Such casual, nudge-nudge, wink-wink cynicism has become only too familiar the past several weeks. We saw House minority leader Nancy Pelosi make a show of championing the interests of workers in the trade negotiations, while transparently working to shepherd the president’s duplicitous deal though her chamber. We were also treated to the spectacle of presidential candidate Hillary Clinton quite openly waiting until the matter was resolved before taking any distinct position on TPA or corporate globalization in general, and winning praise for her strategic skills in doing so. In the context of the challenges American workers face in the era of corporate globalization, it’s as if she withheld judgment on Jim Crow because, hey, she has too little information to form an opinion yet.
Of course, none of this surprises us. The Party of Roosevelt has been betraying working people for decades and corporate ownership of Capitol Hill is complete. Will Big Labor follow through on its threat to challenge any Democrat who voted for TPA, now that the fight’s lost? We think not.
But there’s something more to the trade fight as well. Imagine, if you will, that the gallant progressive caucus, not to mention the Tea Party, had held firm.
Such an outcome could have been much more than a setback for Wall Street and corporate America. It could, possibly, have changed the course of history.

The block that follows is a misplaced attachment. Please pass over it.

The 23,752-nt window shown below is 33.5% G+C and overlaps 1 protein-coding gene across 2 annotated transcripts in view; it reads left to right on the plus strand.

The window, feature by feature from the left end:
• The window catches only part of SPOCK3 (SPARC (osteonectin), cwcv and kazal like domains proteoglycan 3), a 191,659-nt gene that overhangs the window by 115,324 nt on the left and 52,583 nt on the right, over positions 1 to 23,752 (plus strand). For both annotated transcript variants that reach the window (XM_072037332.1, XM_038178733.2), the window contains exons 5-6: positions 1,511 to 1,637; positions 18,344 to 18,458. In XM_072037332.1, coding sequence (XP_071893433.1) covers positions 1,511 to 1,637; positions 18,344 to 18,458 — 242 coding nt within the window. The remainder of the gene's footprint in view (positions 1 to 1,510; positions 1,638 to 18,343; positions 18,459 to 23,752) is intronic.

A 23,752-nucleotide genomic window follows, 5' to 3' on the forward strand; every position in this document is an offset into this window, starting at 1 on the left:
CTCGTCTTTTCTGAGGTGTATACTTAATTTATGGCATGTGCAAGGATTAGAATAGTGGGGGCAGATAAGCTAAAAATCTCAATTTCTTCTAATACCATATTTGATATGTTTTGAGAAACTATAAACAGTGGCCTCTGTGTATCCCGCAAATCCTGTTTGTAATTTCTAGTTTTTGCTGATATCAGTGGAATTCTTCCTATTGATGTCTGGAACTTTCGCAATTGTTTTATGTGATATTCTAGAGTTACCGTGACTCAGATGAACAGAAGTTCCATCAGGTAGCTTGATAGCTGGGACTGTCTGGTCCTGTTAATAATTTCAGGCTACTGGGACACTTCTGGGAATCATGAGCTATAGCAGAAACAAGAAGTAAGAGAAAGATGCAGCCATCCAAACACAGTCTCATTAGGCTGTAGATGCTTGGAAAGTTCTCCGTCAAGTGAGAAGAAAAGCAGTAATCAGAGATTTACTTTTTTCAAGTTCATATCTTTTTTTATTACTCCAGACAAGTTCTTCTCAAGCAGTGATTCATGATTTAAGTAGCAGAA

- The momentum behind corporate globalization might have dissipated, encouraging always-fickle politicians to defect from the Washington consensus.
- Democracy could have been reinvigorated, as critical mass shifted—at least temporarily—away from smoke-filled roomfuls of elite negotiators and back to representative assemblies.
- This might have opened the possibility for grassroots activists to seize the initiative and force our so-called democratic leaders to rewrite the economic rules, putting working people’s and indigenous people’s rights and needs ahead of profits.
- Activists from the Zapatistas to the anti-sweatshop movement might have been re-energized as well, pushing new initiatives to protect the environment as well as human-scale industry and agriculture.
- Rather than focusing relentlessly on prying open foreign markets for multinational companies, state policy might have refocused on producing local goods for local communities.
- Countries might have rediscovered the need to prioritize education, health care, housing, and other necessities for the people, instead of tax giveaways to corporate behemoths.